Combining Shape Features with Multiple Color Spaces in Open-Ended 3D Object Recognition

by   Nils Keunecke, et al.
University of Groningen

As a consequence of an ever-increasing number of camera-based service robots, there is a growing demand for highly accurate real-time 3D object recognition. Considering the expansion of robot applications in more complex and dynamic environments, it is evident that it is impossible to pre-program all possible object categories. Robots will have to be able to learn new object categories in the field. The network architecture proposed in this work expands from the OrthographicNet, an approach recently proposed by Kasaei et al., using a deep transfer learning strategy which not only meets the aforementioned requirements but additionally generates a scale and rotation-invariant reference frame for the classification of objects. In its current iteration, the OrthographicNet only uses shape-information. With the addition of multiple color spaces, the upgraded network architecture proposed here, can achieve an even higher descriptiveness while simultaneously increasing the robustness of predictions for similarly shaped objects. Multiple color space combinations and network architectures are evaluated to find the most descriptive system. However, this performance increase is not achieved at the cost of longer processing times, because any system deployed in robotic applications will need the ability to provide real-time information about its environment. Experimental results show that the proposed network architecture ranks competitively among other state-of-the-art algorithms.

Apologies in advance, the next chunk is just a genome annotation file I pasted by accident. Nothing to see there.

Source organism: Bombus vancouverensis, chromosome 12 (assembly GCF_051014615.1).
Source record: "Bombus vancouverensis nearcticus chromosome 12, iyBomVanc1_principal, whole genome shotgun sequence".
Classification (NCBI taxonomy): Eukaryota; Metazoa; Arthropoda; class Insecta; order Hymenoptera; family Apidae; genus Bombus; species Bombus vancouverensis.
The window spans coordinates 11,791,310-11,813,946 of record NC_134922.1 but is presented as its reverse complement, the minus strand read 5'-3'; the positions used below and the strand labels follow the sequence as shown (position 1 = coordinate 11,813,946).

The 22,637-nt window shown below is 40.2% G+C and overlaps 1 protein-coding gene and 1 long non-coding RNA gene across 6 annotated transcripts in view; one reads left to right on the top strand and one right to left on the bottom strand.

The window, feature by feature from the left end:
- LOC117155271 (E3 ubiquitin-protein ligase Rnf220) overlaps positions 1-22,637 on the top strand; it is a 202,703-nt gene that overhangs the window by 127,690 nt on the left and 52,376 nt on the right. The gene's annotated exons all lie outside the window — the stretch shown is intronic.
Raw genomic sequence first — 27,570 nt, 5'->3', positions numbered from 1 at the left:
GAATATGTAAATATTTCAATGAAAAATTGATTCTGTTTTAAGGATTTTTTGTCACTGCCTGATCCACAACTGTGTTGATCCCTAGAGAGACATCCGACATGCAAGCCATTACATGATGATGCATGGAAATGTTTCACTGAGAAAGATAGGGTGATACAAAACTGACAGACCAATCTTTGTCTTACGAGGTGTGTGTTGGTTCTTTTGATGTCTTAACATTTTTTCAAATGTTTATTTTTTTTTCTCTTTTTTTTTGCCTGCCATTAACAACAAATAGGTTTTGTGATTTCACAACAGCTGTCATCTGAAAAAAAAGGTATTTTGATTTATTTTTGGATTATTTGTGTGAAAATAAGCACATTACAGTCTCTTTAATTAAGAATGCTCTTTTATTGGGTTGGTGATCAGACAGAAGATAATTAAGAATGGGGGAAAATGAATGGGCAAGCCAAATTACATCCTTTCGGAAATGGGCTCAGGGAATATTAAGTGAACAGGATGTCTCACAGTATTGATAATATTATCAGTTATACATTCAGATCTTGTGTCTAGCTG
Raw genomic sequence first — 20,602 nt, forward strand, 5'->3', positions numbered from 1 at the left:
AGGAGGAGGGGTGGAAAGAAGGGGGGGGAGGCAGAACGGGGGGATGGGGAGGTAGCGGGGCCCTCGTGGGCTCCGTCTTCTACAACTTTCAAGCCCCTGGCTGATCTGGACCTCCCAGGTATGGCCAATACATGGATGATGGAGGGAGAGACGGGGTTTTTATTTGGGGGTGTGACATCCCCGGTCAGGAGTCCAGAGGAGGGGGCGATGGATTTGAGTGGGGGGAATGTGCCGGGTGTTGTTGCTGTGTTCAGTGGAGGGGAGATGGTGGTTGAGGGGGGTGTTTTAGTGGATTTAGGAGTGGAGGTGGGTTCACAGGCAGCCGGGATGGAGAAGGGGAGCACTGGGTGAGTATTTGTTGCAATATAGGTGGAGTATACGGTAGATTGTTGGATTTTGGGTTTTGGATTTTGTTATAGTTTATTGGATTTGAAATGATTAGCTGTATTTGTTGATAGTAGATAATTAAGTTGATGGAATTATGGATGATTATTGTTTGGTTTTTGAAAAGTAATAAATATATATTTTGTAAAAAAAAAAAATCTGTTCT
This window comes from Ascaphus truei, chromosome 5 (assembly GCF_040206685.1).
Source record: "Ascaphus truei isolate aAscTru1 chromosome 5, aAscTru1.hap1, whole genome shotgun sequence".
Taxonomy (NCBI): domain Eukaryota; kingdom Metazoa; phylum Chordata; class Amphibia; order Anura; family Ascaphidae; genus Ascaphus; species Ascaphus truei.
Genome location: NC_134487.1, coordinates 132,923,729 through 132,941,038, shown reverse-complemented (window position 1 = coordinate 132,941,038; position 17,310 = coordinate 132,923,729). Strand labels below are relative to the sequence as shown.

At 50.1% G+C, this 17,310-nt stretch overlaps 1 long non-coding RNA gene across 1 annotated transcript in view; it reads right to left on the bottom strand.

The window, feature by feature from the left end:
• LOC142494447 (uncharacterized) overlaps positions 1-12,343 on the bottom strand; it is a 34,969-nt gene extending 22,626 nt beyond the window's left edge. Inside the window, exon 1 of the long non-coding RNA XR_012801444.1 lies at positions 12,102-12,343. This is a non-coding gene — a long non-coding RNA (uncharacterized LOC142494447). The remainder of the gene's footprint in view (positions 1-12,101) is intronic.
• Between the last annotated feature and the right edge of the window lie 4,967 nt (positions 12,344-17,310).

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I Introduction

At the end of this decade, autonomous mobile robots are believed to be used everywhere in our life as service robots, self-driving cars and in industrial process automation. However, as the environment in which a robot has to operate becomes ever more complex, it is important that the robot can rely on a robust and accurate form of perceiving its environment. Although, 3D object recognition has made significant advancements recently, there are unresolved issues. A dynamic environment makes it impossible to pre-train all possible object categories before the robot goes into operation. Any object recognition system will need the ability to learn new categories in an online scenario, while the robot is running. In order to meet these requirements, a system must be able to adjust its representation of existing categories as new instances are encountered as well as the ability to accept new categories. While this procedure can be partly supervised in the form of human feedback, it also has to learn independently from on-site experiences in its environment.
The recently proposed OrthographicNet as introduced by Kasaei et al. [1]